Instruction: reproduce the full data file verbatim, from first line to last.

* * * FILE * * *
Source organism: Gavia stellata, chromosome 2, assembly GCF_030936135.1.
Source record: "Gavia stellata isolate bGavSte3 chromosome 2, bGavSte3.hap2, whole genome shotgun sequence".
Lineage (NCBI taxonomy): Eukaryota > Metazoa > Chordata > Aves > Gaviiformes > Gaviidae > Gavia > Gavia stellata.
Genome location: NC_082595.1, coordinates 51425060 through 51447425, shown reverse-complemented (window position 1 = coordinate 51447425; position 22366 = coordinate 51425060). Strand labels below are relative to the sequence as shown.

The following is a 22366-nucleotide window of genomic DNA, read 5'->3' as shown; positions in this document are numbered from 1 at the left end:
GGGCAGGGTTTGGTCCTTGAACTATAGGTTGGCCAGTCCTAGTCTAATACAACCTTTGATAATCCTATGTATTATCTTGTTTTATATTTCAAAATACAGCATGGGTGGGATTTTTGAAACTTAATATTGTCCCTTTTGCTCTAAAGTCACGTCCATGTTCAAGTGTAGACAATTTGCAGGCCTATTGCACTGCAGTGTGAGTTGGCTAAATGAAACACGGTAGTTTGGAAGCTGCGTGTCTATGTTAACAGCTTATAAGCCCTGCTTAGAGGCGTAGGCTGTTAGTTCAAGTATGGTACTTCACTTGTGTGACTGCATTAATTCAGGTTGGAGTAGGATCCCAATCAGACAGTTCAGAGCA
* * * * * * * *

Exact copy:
Source organism: Gavia stellata, chromosome 2, assembly GCF_030936135.1.
Source record: "Gavia stellata isolate bGavSte3 chromosome 2, bGavSte3.hap2, whole genome shotgun sequence".
Lineage (NCBI taxonomy): Eukaryota > Metazoa > Chordata > Aves > Gaviiformes > Gaviidae > Gavia > Gavia stellata.
Genome location: NC_082595.1, coordinates 51425060 through 51447425, shown reverse-complemented (window position 1 = coordinate 51447425; position 22366 = coordinate 51425060). Strand labels below are relative to the sequence as shown.

The following is a 22366-nucleotide window of genomic DNA, read 5'->3' as shown; positions in this document are numbered from 1 at the left end:
GGGCAGGGTTTGGTCCTTGAACTATAGGTTGGCCAGTCCTAGTCTAATACAACCTTTGATAATCCTATGTATTATCTTGTTTTATATTTCAAAATACAGCATGGGTGGGATTTTTGAAACTTAATATTGTCCCTTTTGCTCTAAAGTCACGTCCATGTTCAAGTGTAGACAATTTGCAGGCCTATTGCACTGCAGTGTGAGTTGGCTAAATGAAACACGGTAGTTTGGAAGCTGCGTGTCTATGTTAACAGCTTATAAGCCCTGCTTAGAGGCGTAGGCTGTTAGTTCAAGTATGGTACTTCACTTGTGTGACTGCATTAATTCAGGTTGGAGTAGGATCCCAATCAGACAGTTCAGAGCA